I would love to know who is behind all the upheaval in the Middle East. I’d like to think it’s just Facebook “friends” of similar opinions talking to each other and plotting things. But, somehow, I don’t buy that. These coordinated protests are well organized and sophisticated, don’t you think? I’d like to point my finger at the CIA but I think they’re far less clever than people give them credit for. I mean, if they were smart they would have launched a covert attack on Afghanistan instead of bombing the crap out of the countryside, killing thousands of innocents along the way. They just wanted one man, right? Besides, I don’t think they could organize the insurgency of all the Middle East oil producing countries, all at the same time.
Naw, it’s got to be bigger and deeper.
There is talk of the protests being over lack of jobs. How can that be when tens of thousands of foreigners are working the oil fields in Libya alone? Obviously, they needed a lot more workers than were available in Libya.
A number of recent reports shed further light on the growing social and public health crisis among US veterans. After serving tours in occupied Iraq and Afghanistan, thousands of troops are returning wounded and psychologically traumatized from the experience. With their needs frequently ill met by the military medical system and confronted with a collapsing economy, data suggest the most disturbed are committing suicide and violent crimes, and suffering homelessness, addiction, and mental illness in record numbers.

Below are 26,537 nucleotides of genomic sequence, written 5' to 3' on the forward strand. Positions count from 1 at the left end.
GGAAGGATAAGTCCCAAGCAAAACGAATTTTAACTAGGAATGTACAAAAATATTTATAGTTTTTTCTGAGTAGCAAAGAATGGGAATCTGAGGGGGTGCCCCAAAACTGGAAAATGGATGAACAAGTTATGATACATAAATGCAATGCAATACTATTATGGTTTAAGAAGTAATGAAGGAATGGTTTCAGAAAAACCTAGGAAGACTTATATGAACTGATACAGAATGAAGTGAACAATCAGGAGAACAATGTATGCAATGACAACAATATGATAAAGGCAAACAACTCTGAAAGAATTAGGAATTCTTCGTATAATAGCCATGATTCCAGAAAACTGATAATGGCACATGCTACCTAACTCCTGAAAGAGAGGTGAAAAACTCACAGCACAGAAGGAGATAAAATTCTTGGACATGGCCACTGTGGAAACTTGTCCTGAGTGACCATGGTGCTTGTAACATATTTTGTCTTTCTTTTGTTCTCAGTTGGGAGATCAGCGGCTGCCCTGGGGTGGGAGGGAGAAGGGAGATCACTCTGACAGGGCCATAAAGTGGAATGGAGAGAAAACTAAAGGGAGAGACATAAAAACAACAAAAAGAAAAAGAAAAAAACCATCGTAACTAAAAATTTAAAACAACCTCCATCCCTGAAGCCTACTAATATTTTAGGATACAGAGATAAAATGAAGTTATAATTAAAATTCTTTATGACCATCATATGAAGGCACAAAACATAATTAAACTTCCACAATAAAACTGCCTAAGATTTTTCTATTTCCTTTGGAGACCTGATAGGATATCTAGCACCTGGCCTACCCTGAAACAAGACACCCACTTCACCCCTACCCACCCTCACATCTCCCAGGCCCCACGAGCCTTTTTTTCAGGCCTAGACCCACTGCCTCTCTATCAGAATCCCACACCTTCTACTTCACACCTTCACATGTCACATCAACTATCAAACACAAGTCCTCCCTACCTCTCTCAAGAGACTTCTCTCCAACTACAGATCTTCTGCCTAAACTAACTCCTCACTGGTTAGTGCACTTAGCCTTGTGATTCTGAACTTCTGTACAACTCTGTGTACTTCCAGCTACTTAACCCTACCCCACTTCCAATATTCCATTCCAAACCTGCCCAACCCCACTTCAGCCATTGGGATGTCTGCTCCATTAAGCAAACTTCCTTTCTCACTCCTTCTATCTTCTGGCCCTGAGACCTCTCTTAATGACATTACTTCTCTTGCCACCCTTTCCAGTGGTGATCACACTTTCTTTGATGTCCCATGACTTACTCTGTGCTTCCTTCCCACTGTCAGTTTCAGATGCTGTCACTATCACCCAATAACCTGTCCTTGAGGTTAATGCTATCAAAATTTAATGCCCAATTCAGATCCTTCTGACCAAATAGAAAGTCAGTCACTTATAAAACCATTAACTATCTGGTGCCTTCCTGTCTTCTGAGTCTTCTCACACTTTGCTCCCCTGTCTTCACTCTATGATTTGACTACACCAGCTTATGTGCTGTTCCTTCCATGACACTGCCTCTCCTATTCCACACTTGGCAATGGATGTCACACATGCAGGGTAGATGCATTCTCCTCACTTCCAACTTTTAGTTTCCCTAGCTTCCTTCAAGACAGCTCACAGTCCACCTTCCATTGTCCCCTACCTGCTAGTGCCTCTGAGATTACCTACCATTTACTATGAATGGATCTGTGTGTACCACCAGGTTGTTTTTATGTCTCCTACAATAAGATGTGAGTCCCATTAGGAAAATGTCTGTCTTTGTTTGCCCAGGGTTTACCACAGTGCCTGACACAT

On January 13, the New York Times published the first part in a series of examinations into killings committed in the United States by returned veterans of the Iraq and Afghanistan wars. Under the title “War Torn,” the series examines 121 cases in which Iraq and Afghanistan veterans had committed or were charged with killings, most of them murder, and many linked to post-traumatic stress disorder (PTSD) and consequent substance abuse and domestic distress.
Three-quarters of the veterans involved in the killings compiled by the Times were still in the military at the time of the deaths. Nearly a third of the victims were girlfriends or family members, including several shaken babies and young children who were beaten to death. A quarter of the victims were other military personnel. Read more…